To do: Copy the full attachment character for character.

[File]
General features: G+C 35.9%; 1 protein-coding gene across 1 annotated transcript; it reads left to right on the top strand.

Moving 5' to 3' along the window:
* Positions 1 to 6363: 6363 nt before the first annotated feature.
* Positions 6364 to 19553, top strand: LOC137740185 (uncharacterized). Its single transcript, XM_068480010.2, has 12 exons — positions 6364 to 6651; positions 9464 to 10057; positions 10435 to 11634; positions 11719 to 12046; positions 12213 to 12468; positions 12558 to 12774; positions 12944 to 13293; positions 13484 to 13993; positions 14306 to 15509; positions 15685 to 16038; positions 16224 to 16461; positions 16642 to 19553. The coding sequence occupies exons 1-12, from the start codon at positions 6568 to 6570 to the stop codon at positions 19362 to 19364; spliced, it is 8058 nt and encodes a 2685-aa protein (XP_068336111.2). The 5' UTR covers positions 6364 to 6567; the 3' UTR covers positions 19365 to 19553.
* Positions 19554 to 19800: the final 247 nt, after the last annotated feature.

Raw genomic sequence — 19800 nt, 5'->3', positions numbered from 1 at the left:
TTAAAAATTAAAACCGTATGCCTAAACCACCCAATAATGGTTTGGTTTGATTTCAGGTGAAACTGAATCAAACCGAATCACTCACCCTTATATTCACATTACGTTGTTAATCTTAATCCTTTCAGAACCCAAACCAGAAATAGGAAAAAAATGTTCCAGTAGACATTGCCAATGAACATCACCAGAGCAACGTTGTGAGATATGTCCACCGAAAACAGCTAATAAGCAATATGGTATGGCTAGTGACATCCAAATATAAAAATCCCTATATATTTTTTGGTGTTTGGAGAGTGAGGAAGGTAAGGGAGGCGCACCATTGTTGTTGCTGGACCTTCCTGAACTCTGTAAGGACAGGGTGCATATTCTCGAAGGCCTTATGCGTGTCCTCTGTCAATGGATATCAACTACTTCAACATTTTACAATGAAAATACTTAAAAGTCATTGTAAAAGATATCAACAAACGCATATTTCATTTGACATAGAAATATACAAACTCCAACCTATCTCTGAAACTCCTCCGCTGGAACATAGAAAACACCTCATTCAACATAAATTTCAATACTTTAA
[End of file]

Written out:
General features: G+C 35.9%; 1 protein-coding gene across 1 annotated transcript; it reads left to right on the top strand.

Moving 5' to 3' along the window:
* Positions 1 to 6363: 6363 nt before the first annotated feature.
* Positions 6364 to 19553, top strand: LOC137740185 (uncharacterized). Its single transcript, XM_068480010.2, has 12 exons — positions 6364 to 6651; positions 9464 to 10057; positions 10435 to 11634; positions 11719 to 12046; positions 12213 to 12468; positions 12558 to 12774; positions 12944 to 13293; positions 13484 to 13993; positions 14306 to 15509; positions 15685 to 16038; positions 16224 to 16461; positions 16642 to 19553. The coding sequence occupies exons 1-12, from the start codon at positions 6568 to 6570 to the stop codon at positions 19362 to 19364; spliced, it is 8058 nt and encodes a 2685-aa protein (XP_068336111.2). The 5' UTR covers positions 6364 to 6567; the 3' UTR covers positions 19365 to 19553.
* Positions 19554 to 19800: the final 247 nt, after the last annotated feature.

Raw genomic sequence — 19800 nt, 5'->3', positions numbered from 1 at the left:
TTAAAAATTAAAACCGTATGCCTAAACCACCCAATAATGGTTTGGTTTGATTTCAGGTGAAACTGAATCAAACCGAATCACTCACCCTTATATTCACATTACGTTGTTAATCTTAATCCTTTCAGAACCCAAACCAGAAATAGGAAAAAAATGTTCCAGTAGACATTGCCAATGAACATCACCAGAGCAACGTTGTGAGATATGTCCACCGAAAACAGCTAATAAGCAATATGGTATGGCTAGTGACATCCAAATATAAAAATCCCTATATATTTTTTGGTGTTTGGAGAGTGAGGAAGGTAAGGGAGGCGCACCATTGTTGTTGCTGGACCTTCCTGAACTCTGTAAGGACAGGGTGCATATTCTCGAAGGCCTTATGCGTGTCCTCTGTCAATGGATATCAACTACTTCAACATTTTACAATGAAAATACTTAAAAGTCATTGTAAAAGATATCAACAAACGCATATTTCATTTGACATAGAAATATACAAACTCCAACCTATCTCTGAAACTCCTCCGCTGGAACATAGAAAACACCTCATTCAACATAAATTTCAATACTTTAA